January 24, 1958 (23rd Parliament, 1st Session)


Victor Quelch

Social Credit

Mr. Quelch:

Some Conservative member says "that is right", and I do not doubt it for a moment. I think that is exactly what happened. Now let me remind the committee of the kind of propaganda which was put out during the election campaign. While that campaign was being carried on the Conservatives said; "Vote for a man who will be a member of a major party so he can sit in on the inner councils and help formulate policy". We always charged that private members very rarely saw a bill before it was introduced, and here we have a declaration by a member of the Conservative party that he and his colleagues had not seen this bill before it was presented. So much for this nonsense about private members helping to formulate government policy.
Even so, when members did realize that the legislation was unsatisfactory they did apparently ask the minister to change it. Any Conservative backbenchers who were not familiar with the situation appreciated, I think, what that situation was after they had listened to the criticism which was directed against the resolution by members of the opposition parties. Having heard that bitter criticism and having discussed the resolution with hon. members of the opposition, they then realized that there were some very undesirable features in the proposed legislation and when the bill was given first reading and they had a chance to see it they realized that the charges which we had made were well founded.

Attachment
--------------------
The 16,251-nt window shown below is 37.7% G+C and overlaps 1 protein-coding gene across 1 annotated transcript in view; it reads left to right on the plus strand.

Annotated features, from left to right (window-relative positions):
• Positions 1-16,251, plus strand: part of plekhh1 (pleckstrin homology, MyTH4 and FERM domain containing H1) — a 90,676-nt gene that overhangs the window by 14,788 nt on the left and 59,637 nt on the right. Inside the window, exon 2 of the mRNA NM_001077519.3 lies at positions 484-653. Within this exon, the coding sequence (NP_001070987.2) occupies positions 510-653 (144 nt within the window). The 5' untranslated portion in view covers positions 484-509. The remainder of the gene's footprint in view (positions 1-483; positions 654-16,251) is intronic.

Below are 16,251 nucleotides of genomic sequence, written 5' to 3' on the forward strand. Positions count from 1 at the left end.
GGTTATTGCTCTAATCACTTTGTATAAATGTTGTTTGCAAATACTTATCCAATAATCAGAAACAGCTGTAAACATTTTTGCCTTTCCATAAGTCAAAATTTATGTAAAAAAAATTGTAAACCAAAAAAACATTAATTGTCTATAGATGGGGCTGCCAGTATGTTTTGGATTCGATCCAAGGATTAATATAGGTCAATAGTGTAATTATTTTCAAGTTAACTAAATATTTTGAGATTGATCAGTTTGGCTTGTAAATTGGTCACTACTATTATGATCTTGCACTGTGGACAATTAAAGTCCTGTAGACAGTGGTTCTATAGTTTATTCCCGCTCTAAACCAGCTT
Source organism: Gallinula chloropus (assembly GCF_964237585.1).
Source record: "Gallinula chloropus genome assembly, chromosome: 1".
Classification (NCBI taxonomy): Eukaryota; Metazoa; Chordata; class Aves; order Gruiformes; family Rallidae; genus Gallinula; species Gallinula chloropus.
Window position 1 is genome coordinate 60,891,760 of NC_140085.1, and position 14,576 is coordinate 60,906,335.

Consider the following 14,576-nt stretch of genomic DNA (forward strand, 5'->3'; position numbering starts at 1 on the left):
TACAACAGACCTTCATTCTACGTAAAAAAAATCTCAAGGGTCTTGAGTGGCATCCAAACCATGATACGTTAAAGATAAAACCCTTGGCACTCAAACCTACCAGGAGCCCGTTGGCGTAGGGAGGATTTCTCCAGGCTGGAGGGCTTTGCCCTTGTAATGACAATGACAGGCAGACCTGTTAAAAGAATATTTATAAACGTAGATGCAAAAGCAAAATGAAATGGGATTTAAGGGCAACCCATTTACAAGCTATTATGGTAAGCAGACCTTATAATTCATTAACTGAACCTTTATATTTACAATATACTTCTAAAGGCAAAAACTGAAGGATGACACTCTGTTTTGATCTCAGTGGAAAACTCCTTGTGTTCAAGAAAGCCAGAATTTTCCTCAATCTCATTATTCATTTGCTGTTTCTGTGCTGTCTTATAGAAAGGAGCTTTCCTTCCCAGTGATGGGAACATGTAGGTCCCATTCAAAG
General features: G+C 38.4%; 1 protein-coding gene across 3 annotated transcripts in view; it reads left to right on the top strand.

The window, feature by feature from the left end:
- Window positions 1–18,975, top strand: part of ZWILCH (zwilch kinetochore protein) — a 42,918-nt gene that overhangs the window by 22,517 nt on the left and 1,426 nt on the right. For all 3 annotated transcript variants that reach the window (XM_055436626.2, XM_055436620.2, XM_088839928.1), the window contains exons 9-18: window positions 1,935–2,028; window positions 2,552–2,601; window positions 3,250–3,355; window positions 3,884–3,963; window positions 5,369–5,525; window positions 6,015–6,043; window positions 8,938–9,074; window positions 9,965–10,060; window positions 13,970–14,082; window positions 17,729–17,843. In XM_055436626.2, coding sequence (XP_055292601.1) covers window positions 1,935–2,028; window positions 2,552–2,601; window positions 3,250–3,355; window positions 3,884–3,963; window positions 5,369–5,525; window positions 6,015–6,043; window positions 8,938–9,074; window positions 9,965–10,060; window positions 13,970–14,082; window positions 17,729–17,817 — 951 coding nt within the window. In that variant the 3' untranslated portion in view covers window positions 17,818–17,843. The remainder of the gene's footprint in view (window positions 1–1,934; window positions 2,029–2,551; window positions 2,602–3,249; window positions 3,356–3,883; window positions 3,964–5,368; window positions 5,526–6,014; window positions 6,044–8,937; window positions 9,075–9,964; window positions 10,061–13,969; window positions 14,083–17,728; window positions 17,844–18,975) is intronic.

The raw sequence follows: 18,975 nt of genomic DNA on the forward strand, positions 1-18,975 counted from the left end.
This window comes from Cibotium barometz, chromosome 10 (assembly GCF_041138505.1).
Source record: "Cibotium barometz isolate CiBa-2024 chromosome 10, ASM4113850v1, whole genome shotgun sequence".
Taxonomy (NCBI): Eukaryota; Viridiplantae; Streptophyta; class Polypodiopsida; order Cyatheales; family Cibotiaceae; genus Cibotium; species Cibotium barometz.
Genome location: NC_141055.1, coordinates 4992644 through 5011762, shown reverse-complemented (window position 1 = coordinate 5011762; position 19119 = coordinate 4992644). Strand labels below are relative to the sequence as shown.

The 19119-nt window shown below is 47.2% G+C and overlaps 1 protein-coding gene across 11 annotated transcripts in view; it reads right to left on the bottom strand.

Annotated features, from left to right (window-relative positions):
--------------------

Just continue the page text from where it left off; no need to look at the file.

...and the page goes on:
What were some of those charges? The minister had stated that the very basis of the bill was a fair cost-price relationship. I pointed out at the resolution stage that in the whole bill the words "cost-price relationship" were not mentioned once. I pointed out that the word "parity" was not mentioned once; I pointed out that the words "cost of production" were not mentioned once; and if there was that principle in the legislation it existed merely in the mind of the minister and was certainly not embodied in the bill.
I hope at the next election the people will remember well the words of a Conservative member that he and his colleagues had never seen this legislation, so we will not have any more nonsense being talked around the
Agricultural Products-Price Stabilization country urging people to elect members of a major party so that backbenchers can sit in on the inner councils and help formulate policy. They have no more to do with the formulation of policy than have members of the opposition. Rather, I would say, members of the opposition are in a far better position to change a bill than are members of the Conservative party, because the Conservative members are afraid to take a too critical attitude toward their own government.
On the other hand, members of the opposition parties are free to express their views as they see fit, and if they can express those views strongly enough they are in a position to get action from the government. Could there be a better demonstration of what I am saying than the present bill; the situation where a minister brings a bill into this house and then, a few minutes after introducing it, tells us he intends to make a number of changes in the measure, four amendments in all.